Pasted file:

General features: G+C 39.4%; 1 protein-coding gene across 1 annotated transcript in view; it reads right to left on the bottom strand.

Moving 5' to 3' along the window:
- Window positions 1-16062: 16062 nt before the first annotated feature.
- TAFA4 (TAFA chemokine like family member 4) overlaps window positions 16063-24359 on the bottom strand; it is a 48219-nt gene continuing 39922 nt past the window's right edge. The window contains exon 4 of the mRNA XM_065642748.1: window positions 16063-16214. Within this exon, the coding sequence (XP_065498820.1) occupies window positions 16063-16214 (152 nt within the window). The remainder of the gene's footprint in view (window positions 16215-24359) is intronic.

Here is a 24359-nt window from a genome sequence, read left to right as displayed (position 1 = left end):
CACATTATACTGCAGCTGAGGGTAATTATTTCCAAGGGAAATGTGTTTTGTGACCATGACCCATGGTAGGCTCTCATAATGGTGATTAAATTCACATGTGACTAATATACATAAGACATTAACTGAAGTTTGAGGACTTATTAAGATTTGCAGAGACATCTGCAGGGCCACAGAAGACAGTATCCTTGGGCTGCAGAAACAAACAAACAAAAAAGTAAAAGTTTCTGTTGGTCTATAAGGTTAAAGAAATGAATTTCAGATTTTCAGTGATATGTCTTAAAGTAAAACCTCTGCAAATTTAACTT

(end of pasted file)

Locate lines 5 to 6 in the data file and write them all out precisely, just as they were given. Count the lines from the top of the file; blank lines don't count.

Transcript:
Here is a 24359-nt window from a genome sequence, read left to right as displayed (position 1 = left end):
CACATTATACTGCAGCTGAGGGTAATTATTTCCAAGGGAAATGTGTTTTGTGACCATGACCCATGGTAGGCTCTCATAATGGTGATTAAATTCACATGTGACTAATATACATAAGACATTAACTGAAGTTTGAGGACTTATTAAGATTTGCAGAGACATCTGCAGGGCCACAGAAGACAGTATCCTTGGGCTGCAGAAACAAACAAACAAAAAAGTAAAAGTTTCTGTTGGTCTATAAGGTTAAAGAAATGAATTTCAGATTTTCAGTGATATGTCTTAAAGTAAAACCTCTGCAAATTTAACTT